With all the hoopla surrounding last Sunday's blunder at the Academy Awards, it’s easy to forget that the primary purpose of the ceremony isn’t to hand out prizes, but rather, to celebrate and promote movies. Tucked inside the glam of glistening dresses, monotonous speeches and coveted trophies is an opportunity to consider films that one might not have otherwise. For me, this year’s Best Picture nominees did just that, as I went out of my way to watch movies that normally wouldn’t have been on my radar (Moonlight and Hell or High Water, just to name two). But Jimmy Kimmel inspired me to take things further. During his monologue, he cracked the following joke aimed at actor Viggo Mortensen, the star of Captain Fantastic: “Too often the Academy only recognizes movies that people have seen.”
That inspired me to go beyond the Best Picture nominees, of which I’d seen eight of nine, and extend my viewing to other films that were up for awards. First for me was the aforementioned Captain Fantastic. In this film, Ben is raising his six children in the relative isolation of a Washington forest, where they grow and hunt food, learn self-defense as well as literature, science and math, and stick to a strict routine of exercise and chores. Ben is demanding, and his children are up for the challenge, exhibiting signs of impressive strength, intelligence and camaraderie. In short, the family is living a sort of Utopian existence in a wilderness paradise.
When the children’s mother kills herself after an extended mental illness and lengthy hospital stay, Ben takes his children into town to visit his sister’s family, and we get a unique opportunity to see the world through the eyes of kids who’ve been raised apart from our modern society. Suddenly, the endless stream of shopping malls, overweight people and fake food appear especially tragic, and teenage access to violent video games utterly preposterous. The message isn’t subtle, but it is illuminating.
Unfortunately, writer and director Matt Ross continues to paint in such broad brushstrokes that as enjoyable as the film may be, little of it is believable. Ben’s sister’s family is naturally a stereotype, with overly protective parents when it comes to real life tragedies (i.e., the suicide of Ben’s wife) but who allow ample access to violent video games and whose kids are bumbling idiots. Ben’s kids, of course, are the kind of angelic children any adult would be privileged to raise: strong, confident, intelligent, knowledgeable, loving, musical and kind, all brilliantly portrayed by talented young actors and all desperately two-dimensional, a modern day version of The Sound of Music’s Von Trapp family. But Captain Fantastic isn’t a musical. Our belief is suspended just enough to enjoy the film, but never enough to swallow it whole.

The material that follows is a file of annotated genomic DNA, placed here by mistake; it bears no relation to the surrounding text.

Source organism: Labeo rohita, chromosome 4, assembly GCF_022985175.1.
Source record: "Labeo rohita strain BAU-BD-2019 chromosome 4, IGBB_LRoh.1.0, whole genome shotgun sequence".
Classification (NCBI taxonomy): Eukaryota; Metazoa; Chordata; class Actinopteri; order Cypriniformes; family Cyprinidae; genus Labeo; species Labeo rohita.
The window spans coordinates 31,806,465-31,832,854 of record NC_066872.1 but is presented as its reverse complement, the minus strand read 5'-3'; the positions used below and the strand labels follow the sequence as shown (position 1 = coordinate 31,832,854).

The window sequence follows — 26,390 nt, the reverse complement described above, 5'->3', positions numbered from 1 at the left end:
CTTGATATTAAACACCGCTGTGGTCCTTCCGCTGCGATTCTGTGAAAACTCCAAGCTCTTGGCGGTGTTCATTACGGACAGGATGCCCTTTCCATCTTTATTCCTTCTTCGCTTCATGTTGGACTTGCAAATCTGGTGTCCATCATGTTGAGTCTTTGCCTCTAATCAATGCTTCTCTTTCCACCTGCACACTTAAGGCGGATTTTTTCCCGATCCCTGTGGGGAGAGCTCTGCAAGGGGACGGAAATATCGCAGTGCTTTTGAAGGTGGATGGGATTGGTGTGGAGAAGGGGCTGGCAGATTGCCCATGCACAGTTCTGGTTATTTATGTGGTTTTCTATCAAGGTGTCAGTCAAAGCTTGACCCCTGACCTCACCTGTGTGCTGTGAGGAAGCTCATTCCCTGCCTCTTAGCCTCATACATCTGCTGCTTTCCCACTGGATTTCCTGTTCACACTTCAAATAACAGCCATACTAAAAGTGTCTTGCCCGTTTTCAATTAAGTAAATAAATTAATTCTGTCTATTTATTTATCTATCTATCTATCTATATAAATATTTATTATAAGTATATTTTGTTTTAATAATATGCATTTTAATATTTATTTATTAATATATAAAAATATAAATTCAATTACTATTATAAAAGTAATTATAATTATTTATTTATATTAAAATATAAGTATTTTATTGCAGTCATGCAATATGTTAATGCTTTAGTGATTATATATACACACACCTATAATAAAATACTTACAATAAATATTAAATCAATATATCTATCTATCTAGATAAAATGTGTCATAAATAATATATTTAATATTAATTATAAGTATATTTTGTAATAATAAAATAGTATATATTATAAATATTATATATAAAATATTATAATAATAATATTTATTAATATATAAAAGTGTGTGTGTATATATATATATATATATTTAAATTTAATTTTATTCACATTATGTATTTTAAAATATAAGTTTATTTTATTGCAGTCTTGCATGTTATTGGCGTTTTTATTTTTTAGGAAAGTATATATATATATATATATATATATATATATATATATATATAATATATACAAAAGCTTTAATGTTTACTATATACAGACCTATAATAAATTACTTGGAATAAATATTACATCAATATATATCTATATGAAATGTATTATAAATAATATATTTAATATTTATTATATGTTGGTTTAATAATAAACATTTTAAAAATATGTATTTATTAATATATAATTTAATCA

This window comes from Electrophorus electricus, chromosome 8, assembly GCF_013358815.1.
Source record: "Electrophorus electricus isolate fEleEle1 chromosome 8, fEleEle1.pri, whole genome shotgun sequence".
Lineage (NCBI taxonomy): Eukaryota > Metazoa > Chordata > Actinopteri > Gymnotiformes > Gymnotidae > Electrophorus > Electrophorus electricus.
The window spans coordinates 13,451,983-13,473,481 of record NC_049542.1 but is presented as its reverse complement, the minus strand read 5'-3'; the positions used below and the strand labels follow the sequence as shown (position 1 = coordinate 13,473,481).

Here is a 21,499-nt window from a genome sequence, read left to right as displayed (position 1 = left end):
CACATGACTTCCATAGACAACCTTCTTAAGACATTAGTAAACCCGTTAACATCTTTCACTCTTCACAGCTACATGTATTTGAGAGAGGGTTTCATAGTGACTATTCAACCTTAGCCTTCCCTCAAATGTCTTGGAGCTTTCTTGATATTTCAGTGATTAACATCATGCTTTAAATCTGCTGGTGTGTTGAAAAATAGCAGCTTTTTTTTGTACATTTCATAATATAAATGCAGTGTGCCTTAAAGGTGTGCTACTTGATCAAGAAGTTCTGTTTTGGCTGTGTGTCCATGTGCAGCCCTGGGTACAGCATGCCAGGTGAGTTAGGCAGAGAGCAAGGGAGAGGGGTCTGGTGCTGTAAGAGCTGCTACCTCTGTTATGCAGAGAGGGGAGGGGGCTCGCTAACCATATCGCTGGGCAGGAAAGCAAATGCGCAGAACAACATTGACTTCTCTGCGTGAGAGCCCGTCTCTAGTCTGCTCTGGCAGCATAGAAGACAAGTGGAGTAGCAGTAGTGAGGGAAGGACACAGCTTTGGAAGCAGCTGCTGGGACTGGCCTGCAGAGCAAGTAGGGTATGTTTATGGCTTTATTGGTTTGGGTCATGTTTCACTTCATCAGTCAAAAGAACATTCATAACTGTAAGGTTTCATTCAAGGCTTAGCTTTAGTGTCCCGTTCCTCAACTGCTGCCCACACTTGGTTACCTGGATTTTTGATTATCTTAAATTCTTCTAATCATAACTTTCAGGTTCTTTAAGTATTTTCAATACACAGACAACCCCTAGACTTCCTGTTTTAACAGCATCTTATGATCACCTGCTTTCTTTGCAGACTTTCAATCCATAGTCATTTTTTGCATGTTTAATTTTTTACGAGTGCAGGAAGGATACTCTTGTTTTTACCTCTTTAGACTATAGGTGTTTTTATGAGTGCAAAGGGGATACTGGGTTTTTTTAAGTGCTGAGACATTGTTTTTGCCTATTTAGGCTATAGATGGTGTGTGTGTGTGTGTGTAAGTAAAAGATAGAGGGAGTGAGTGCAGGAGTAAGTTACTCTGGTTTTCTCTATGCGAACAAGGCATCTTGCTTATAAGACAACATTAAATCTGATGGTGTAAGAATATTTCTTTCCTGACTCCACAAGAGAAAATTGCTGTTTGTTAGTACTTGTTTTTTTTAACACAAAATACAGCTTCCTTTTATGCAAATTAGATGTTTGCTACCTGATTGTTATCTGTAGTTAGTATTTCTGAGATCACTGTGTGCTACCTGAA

If Ben and his family show any dimensions at all, it appear to be in spite of Ross’s efforts, rather than because of them. Scenes apparently meant as comedic relief instead show an ugly side to Ben. He eschews his father-in-law’s wishes for them not to attend his daughter’s funeral. Fine. But they arrive late, making a grand entrance that would be disrespectful under any circumstances, and Ben wears a red suit that cries for attention, until he interrupts the pastor’s sermon and unilaterally demands attention. In this scene, and in another that has the family employing a ruse to steal food from a grocery store, the outcome isn’t comedic at all, but rather a glimpse into a very flawed human being.
Still, the movie shines when it concentrates on the family enjoying each other’s company. When Ben’s daughter describes a book she’s reading as “interesting,” he demands she try again, claiming the word has no meaning. She does, with success, and it reminds me of all the times I use words that come easily to me instead of searching for the correct ones.
The conflict in this movie is minimal, and I applaud Ross for not taking the easy way out in this regard. It brings to mind Chef, a film that could have gone down so many Hollywood tropes, but stuck the its central purpose – the relationship between a father and son. Similarly, Captain Fantastic succeeds most when it allows us to watch this unusual family interact with each other. I found the last scene, as understated as it may be, as touchingly brilliant.